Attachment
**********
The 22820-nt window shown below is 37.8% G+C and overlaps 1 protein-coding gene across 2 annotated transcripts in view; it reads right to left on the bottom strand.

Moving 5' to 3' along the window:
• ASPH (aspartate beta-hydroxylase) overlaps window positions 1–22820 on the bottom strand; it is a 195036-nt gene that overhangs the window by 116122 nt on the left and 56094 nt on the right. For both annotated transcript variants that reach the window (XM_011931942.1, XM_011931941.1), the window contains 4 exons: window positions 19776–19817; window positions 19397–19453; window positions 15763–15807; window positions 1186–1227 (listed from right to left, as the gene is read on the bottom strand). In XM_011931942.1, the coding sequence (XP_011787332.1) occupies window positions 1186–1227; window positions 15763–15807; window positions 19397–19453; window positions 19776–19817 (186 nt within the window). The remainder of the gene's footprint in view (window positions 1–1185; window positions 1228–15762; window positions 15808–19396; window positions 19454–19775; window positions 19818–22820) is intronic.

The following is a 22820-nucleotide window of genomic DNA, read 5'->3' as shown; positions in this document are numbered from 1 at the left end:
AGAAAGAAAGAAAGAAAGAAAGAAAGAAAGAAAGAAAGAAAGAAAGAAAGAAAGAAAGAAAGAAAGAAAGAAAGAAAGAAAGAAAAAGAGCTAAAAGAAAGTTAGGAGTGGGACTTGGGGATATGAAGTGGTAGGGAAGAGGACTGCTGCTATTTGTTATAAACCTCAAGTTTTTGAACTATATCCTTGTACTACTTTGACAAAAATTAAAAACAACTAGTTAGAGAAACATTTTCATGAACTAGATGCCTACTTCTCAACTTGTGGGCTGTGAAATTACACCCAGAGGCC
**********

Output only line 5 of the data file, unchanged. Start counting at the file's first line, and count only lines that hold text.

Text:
AGAAAGAAAGAAAGAAAGAAAGAAAGAAAGAAAGAAAGAAAGAAAGAAAGAAAGAAAGAAAGAAAGAAAGAAAGAAAGAAAGAAAAAGAGCTAAAAGAAAGTTAGGAGTGGGACTTGGGGATATGAAGTGGTAGGGAAGAGGACTGCTGCTATTTGTTATAAACCTCAAGTTTTTGAACTATATCCTTGTACTACTTTGACAAAAATTAAAAACAACTAGTTAGAGAAACATTTTCATGAACTAGATGCCTACTTCTCAACTTGTGGGCTGTGAAATTACACCCAGAGGCC